No, Castor Oil Won't Help Your Hair Grow—but It Has Tons of Other Beauty Benefits

It may not help with hair growth, but there's a long list of castor oil uses for your skin, nails, and hair.

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The wellness community is no stranger to big name oils like coconut, sunflower, and even grapeseed, but castor oil is one of those underdog ingredients that hasn't gotten as much hype, despite the many ways it can benefit your hair, skin, and nails.

"Castor oil is extracted from the castor bean, which is the seed of the Ricinus communis plant," says Dr. Sheel Desai Solomon, a board-certified dermatologist and founder Preston Dermatology + Skin Clinic in Raleigh, North Carolina. "Though the plant is technically native to tropical Eastern Africa, it's managed to journey around the world and can be found in the southeastern region of the United States."

According to Solomon, castor oil is rich in omega-6, omega-9, and vitamin E, which means it's a nourishing and hydrating ingredient. Castor oil also has anti-inflammatory and antibacterial properties thanks to its high ricinoleic acid content. All of this makes it a well-rounded beauty oil with many topical uses.

01 of 07

Improve Your Hair Quality (but Not Growth)

There's a myth floating around the internet that castor oil can make your hair grow, but there's no actual science to back up those claims. "The primary castor oil benefit for hair is that it helps to create luster, which was demonstrated in a 2003 study," says Dr. Deanne Robinson, a board-certified dermatologist based in Westport, Connecticut. "While people claim evidence for hair growth [via anecdotes], there are no actual supporting studies."

Solomon seconds that statement and adds, "While I can't say that it would hurt your hair growth effort, it is not scientifically proven to be an effective way to stimulate your follicles."

You can, however, apply castor oil directly to your hair at the ends to help seal the cuticle and nix the appearance of dry, split ends. You can also apply it throughout your hair to tame frizz and improve hair sheen. Just a tiny amount is all you need, and you can apply it to either wet or dry hair.

02 of 07

Nix Dandruff and Moisturize Your Scalp

Because castor oil is so moisturizing, and because of its anti-inflammatory properties, it can also be used as an inexpensive scalp treatment. "Massaging it into your scalp can help keep the area hydrated and also helps with dandruff, rashes, and irritation," says Dr. Solomon. "In that sense, castor oil is helpful to your hair regimen." Pair the oil with a scalp massager for an extra luxurious experience.

03 of 07

Moisturize Anywhere on Your Body

Whether you're battling cracked heels, post-shave dryness, or flaky parched skin on your arms, legs, neck, lips, or abdomen, castor oil can double as a rich, get-hydrated-quick moisturizer. It's a humectant, which means that it attracts moisture wherever it's applied. This leaves skin hydrated, balanced, and soft to the touch.

04 of 07

Soften Your Cuticles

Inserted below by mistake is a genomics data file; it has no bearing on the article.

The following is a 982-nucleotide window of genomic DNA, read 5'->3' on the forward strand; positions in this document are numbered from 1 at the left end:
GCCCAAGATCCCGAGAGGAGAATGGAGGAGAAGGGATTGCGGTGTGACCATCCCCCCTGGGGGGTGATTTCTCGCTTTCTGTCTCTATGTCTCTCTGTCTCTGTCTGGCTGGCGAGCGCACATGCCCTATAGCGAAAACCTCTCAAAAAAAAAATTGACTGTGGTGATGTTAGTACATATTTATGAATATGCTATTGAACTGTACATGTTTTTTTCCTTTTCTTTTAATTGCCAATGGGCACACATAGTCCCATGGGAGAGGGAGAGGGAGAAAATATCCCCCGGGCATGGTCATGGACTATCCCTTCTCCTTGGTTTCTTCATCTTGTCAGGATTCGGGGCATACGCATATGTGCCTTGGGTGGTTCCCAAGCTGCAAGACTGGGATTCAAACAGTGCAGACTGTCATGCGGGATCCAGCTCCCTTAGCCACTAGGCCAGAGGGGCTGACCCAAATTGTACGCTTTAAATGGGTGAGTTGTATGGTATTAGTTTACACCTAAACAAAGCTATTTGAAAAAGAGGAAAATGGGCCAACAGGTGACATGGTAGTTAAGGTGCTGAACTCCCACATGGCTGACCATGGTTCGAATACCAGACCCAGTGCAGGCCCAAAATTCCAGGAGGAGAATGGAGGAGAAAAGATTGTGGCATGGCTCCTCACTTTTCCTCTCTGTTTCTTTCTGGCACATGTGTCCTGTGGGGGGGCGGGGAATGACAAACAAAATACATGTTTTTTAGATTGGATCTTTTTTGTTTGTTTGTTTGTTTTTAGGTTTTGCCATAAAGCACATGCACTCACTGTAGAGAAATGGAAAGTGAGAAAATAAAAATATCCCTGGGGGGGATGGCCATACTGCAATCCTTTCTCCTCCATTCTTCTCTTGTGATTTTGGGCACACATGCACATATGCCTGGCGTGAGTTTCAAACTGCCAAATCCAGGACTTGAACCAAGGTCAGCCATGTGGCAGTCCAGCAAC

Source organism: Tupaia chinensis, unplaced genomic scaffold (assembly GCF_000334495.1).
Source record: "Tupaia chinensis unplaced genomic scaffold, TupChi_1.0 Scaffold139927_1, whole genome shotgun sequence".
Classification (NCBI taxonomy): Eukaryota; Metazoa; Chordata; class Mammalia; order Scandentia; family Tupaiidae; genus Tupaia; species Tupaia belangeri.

"Castor oil is a great alternative to lather on your cuticles to prevent dryness, peeling, and ripping," Dr. Solomon says. She especially recommends applying it directly after getting a manicure or pedicure. You can also apply castor oil to your cuticles before bedtime, or keep a tiny vial of castor oil next to your desk or in your purse for a little cuticle hydration throughout the day. Because castor oil is an anti-inflammatory and antibacterial, it can also help keep infection away from ripped cuticles.

05 of 07

Soothe Sunburned Skin

Though aloe gets a lot of attention when it comes to sunburn soothing treatments (which it deserves), castor oil is another effective ingredient you can try if Ms. Sunshine gets the best of you. When castor oil is applied directly to sunburned skin, you'll experience a slight cooling sensation that quickly soothes that awful prickly pain. Meanwhile, ricinoleic acid can help reduce further inflammation.

06 of 07

Heal Wounds, Inflammation, and Rashes

In the same way that castor oil can soothe your skin after getting a little too much sun, you can also use it on small wounds, rashes, and other inflamed areas of skin to reduce swelling, redness, itchiness, and pain. Needless to say, if you're dealing with an ongoing issue, severe pain, or large wounds, a trip to the doctor should be your first priority.

07 of 07

Combat Acne

Acne treatment is a little-known castor oil use. Thanks to its antibacterial and anti-inflammatory properties, you can spot-treat pimples, blackheads, and whiteheads, or you can apply a thin layer to your face as a moisturizer and acne-fighting treatment. Our dermatologists recommend doing a spot test in a discreet spot—behind your ear or under your chin is perfect—and waiting a day before applying it to the rest of your face. (If you're looking to reduce signs of aging, check out our list of the best anti-aging face oils.)

Related: 3 Things to Do (and 5 Things Not to Do) to Make Your Hair Grow Faster

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  1. Yeboah A, Ying S, Lu J, et al. Castor oil (Ricinus communis): a review on the chemical composition and physicochemical properties. Food Sci Technol. 2021;41:399-413. doi:10.1590/fst.19620

  2. Yari A, Yeganeh H, Bakhshi H, Gharibi R. Preparation and characterization of novel antibacterial castor oil-based polyurethane membranes for wound dressing application. J Biomed Mater Res A. 2014;102(1):84– 96. doi:10.1002/jbm.a.34672

  3. McMullen R, Jachowicz J. Optical properties of hair: effect of treatments on luster as quantified by image analysis. J Cosmet Sci. 2003;54(4):335-351.

  4. Nitbani FO, Tjitda PJP, Wogo HE, Detha AIR, Preparation of ricinoleic acid from castor oil: a review. J Oleo Sci. 2022;71(6):781-793. doi:10.5650/jos.ess21226

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